Governor Bhagat Singh Koshyari has recently received flak for his remarks on the social reformist couple Jyotirao and Savitribai Phule.
About Savitribai Phule:
Savitribai Phule (3 January 1831 – 10 March 1897) was an Indian social reformer, educationalist, and poet from Maharashtra.
She is regarded as the first female teacher of India.
Savitribai Jyotirao Phule was a prominent Indian social reformer, educationist and poet who played an instrumental role in women education and empowerment during the nineteenth century.
Counted among few literate women of those times, Savitribai is credited for founding the first girl’s school in Pune in Bhide Wada with her husband Jyotirao Phule.
Role in Women Education & Empowerment
The first indigenously-run school for girls in Pune (at that time Poona) was started by Jyotirao and Savitribai in 1848 when the latter was still in her teens.
In 1863, Jyotirao and Savitribai also started a care center called ‘Balhatya Pratibandhak Griha,’ possibly the first ever infanticide prohibition home founded in India.
It was set up so that pregnant Brahmin widows and rape victims can deliver their children in a safe and secure place thus preventing the killing of widows as well as reducing the rate of infanticide.
In 1874, Jyotirao and Savitribai, who were otherwise issueless, went on to adopt a child from a Brahmin widow called Kashibai thus sending a strong message to the progressive people of the society. The adopted son, Yashavantrao, grew up to become a doctor.
She was also associated with a social reform society called ‘Satyashodhak Samaj’ founded by Jyotirao on September 24, 1873 in Pune.
The objective of the samaj, which included Muslims, Non-Brahman, Brahmans, and government officials as members, was to free women, Shudra, Dalit and other less privileged ones from getting oppressed and exploited.
Her Writing and Valuable Contribution
Savitribai Phule’s poems and other writings continue to be an inspiration for many and remain pioneering in the struggle against India’s caste system. She has put together some very valuable writing.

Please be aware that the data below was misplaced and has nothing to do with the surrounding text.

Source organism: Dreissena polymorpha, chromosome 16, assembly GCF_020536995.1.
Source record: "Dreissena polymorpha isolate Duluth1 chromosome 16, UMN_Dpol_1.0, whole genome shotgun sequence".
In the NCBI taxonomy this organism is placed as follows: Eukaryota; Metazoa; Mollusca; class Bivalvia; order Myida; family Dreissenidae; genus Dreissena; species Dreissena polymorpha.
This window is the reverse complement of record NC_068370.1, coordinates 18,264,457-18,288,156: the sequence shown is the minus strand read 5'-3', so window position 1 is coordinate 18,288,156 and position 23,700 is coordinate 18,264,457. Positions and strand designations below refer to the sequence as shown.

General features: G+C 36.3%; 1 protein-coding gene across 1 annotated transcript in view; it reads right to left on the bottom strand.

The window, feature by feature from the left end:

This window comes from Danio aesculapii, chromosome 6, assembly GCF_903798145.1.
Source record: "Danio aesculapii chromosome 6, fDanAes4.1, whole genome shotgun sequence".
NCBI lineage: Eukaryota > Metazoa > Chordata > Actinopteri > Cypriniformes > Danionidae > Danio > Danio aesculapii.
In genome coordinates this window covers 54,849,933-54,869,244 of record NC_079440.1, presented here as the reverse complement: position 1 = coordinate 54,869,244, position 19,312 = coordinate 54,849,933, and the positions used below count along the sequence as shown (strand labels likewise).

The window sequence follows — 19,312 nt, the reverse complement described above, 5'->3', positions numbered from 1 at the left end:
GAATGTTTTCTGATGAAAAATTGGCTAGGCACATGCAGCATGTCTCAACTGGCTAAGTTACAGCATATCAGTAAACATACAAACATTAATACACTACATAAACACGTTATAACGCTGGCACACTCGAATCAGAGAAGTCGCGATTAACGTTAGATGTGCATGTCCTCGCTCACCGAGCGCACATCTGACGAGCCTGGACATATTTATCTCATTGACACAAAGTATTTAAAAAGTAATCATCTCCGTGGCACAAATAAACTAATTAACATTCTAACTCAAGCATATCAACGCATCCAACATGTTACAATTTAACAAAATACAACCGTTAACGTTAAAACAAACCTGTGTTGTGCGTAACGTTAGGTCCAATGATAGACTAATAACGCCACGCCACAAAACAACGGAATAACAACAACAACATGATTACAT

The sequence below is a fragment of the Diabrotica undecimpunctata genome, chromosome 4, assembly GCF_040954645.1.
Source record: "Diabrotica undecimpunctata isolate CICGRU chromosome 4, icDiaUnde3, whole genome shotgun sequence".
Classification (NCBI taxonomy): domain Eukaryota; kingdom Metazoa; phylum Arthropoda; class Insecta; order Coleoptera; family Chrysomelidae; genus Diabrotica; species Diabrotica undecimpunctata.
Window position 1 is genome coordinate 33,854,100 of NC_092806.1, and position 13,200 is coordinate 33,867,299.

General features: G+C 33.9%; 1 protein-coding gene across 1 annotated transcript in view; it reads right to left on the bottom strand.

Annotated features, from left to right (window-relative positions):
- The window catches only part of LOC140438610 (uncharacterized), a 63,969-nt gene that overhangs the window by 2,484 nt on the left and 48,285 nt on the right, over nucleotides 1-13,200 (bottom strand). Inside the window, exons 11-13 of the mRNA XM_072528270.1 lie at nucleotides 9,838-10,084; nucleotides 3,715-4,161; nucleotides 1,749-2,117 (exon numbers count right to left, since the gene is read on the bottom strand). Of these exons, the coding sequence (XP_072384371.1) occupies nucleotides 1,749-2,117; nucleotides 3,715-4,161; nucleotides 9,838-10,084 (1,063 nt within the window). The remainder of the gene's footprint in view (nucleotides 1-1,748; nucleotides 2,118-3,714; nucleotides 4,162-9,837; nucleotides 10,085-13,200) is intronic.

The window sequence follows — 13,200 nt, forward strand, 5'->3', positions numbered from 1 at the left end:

Kavyaphule- Collection of poems, 1854
Jyotirao’s Speeches, Edited by Savitribai Phule, 25 December 1856
Savitribai’s Letters to Jyotirao
Speeches of Matoshree Savitribai, 1892
Bavankashi Subodh Ratnakar, 1892
About Jyotirao Govindrao Phule:
Jyotirao Govindrao Phule (11 April 1827 – 28 November 1890) was an Indian social activist, thinker, anti-caste social reformer and writer from Maharashtra.
His work extended to many fields, including eradication of untouchability and the caste system and for his efforts in educating women and exploited caste people.
He and his wife, Savitribai Phule, were pioneers of women’s education in India.
Phule started his first school for girls in 1848 in Pune at Tatyasaheb Bhide’s residence or Bhidewada.
He, along with his followers, formed the Satyashodhak Samaj(Society of Truth Seekers) to attain equal rights for people from exploited castes.
People from all religions and castes could become a part of this association which worked for the upliftment of the oppressed classes.
Phule is regarded as an important figure in the social reform movement in Maharashtra.
He was bestowed with honorific ‘Mahatma’ title by Maharashtrian social activist Vithalrao Krishnaji Vandekar in 1888.
About Satya Shodhak Samaj:
In 1873, Jyotiba Phule formed the Satya Shodhak Samaj (Society of Seekers of Truth).
He undertook a systematic deconstruction of existing beliefs and history, only to reconstruct an equality promoting version.
Jyotirao vehemently condemned the Vedas, the ancient holy scriptures of the Hindus.
He traced the history of Brahmanism through several other ancient texts and held the Brahmins responsible for framing the exploitative and inhuman laws in order to maintain their social superiority by suppressing the “shudras” and “atishudras” in the society.
The purpose of the Satya Shodhak Samaj was to decontaminate the society from caste discrimination and liberate the oppressed lower-caste people from the stigmas inflicted by the Brahmins.
Jyotirao Phule was the first person to coin the term ‘Dalits’ to apply to all people considered lower caste and untouchables by the Brahmins.
Membership to the Samaj was open to all irrespective of caste and class.
In 1868, Jyotirao decided to construct a common bathing tank outside his house to exhibit his embracing attitude towards all human beings and wished to dine with everyone, regardless of their caste.
His famous works:
Tritiya Ratna (1855)
Shetkarayacha Aasud, or Cultivator’s Whipcord (1881)